Christian Schwarz gathered self-evaluation data from over 1,000 congregations of all sorts of backgrounds. Thirty members each assessed their congregation according to eight categories called qualities of church life. Their scores were interpreted as average, below average and above average. It turns out that churches with mostly above-average qualities also were growing in numbers. The data show that church quality drives quantity.
I highlight here four qualities that are especially Spirit-related: Passionate Spirituality, Inspiring Worship, Gift-oriented Ministry, and Empowering Leadership. The question for church leaders is, What are we doing that brings us up short in one or another of these qualities? How can we remove barriers? Where can we improve the ways we unleash the Spirit in our midst?
According to Schwarz, “The secret of growing churches is definitely not found in their particular style of spirituality (charismatic, non-charismatic, liturgical, non-liturgical, etc.) but in the level of passion at which faith is lived out among the members.” The question is whether the spiritual life of the members is characterized by prayer, enthusiasm and boldness.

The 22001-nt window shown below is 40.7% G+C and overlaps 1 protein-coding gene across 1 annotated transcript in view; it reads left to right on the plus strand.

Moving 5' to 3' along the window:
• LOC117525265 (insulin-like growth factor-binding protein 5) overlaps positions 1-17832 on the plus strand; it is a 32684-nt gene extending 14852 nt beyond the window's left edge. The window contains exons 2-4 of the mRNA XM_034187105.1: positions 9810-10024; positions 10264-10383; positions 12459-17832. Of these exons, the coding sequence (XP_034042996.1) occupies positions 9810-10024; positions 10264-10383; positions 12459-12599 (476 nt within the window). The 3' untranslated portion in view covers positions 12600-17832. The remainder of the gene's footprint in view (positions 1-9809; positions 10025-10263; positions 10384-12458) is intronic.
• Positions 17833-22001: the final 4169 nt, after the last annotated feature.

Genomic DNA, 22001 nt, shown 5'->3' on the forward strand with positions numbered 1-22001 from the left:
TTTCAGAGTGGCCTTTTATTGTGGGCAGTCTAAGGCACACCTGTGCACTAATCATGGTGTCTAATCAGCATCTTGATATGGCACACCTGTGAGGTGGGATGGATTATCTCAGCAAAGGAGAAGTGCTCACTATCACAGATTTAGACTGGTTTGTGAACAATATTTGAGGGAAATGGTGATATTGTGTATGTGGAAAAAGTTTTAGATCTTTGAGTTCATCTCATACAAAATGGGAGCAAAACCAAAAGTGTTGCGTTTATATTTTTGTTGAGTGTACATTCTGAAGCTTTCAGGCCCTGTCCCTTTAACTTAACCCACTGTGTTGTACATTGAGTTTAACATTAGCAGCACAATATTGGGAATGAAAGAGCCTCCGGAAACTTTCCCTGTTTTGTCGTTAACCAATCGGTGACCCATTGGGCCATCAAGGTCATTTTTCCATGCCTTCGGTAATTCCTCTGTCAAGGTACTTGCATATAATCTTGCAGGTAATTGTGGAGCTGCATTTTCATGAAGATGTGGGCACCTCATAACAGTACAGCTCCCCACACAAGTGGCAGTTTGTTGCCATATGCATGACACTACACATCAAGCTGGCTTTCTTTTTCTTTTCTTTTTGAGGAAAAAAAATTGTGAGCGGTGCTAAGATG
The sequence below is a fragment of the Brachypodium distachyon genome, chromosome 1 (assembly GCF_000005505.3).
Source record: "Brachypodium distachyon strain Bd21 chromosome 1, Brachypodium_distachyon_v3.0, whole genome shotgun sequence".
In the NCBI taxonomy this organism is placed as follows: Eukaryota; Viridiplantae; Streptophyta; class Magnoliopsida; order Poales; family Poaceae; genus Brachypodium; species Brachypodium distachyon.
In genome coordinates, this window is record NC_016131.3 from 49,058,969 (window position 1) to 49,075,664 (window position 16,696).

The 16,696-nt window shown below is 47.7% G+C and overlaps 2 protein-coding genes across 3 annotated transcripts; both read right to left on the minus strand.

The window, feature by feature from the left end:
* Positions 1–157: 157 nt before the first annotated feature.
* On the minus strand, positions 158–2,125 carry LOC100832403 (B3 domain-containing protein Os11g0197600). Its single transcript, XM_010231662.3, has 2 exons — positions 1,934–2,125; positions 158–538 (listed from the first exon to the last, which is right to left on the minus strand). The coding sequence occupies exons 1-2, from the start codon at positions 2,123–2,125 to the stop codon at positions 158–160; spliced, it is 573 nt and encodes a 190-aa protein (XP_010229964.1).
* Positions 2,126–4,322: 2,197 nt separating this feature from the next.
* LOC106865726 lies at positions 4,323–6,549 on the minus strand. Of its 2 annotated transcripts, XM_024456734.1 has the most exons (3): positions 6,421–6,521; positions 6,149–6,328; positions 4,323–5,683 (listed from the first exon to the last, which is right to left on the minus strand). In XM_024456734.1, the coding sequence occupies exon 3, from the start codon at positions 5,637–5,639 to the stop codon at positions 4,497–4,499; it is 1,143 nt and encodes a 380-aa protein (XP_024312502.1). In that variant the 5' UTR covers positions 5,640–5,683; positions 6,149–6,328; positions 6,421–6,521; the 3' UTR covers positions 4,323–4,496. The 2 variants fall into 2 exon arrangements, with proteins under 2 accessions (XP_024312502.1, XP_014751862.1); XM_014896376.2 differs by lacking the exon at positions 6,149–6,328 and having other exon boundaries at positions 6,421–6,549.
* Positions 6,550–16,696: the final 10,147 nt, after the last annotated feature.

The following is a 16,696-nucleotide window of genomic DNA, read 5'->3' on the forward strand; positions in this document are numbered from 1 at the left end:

My research among Lutherans documented strong prayer life among individuals. But it is not very visible. Our culture teaches us not to be passionate, because passions can lead astray. Our history uses feelings of guilt as a motivator, but guilt brings only short-term results without passion. “Instead, work to develop a ‘culture of appreciation’ in your church. Be a good model.”
Inspiring Worship Service
Schwarz: “All parts of a church service, from the seating arrangements to the music and to the message, should become more and more the vehicles through which the Spirit of God and God’s love can be experienced in the community of Christians.” These “vehicles,” of course, need to be Christ-centered, grace focused as well as Spirit shaped.
When the Spirit is at work in a gathering for worship, there is excitement, refreshment and a sense of new possibilities. Can the Spirit work through the same routine from week to week among believers who attend mostly out of habit? Certainly, in theory. Greater appreciation of what’s missing, however, can come from listening to the experience of visitors and from visiting other congregations. Experienced observers of healthy congregations note how they convey a sense of excitement and anticipation for the Sunday event.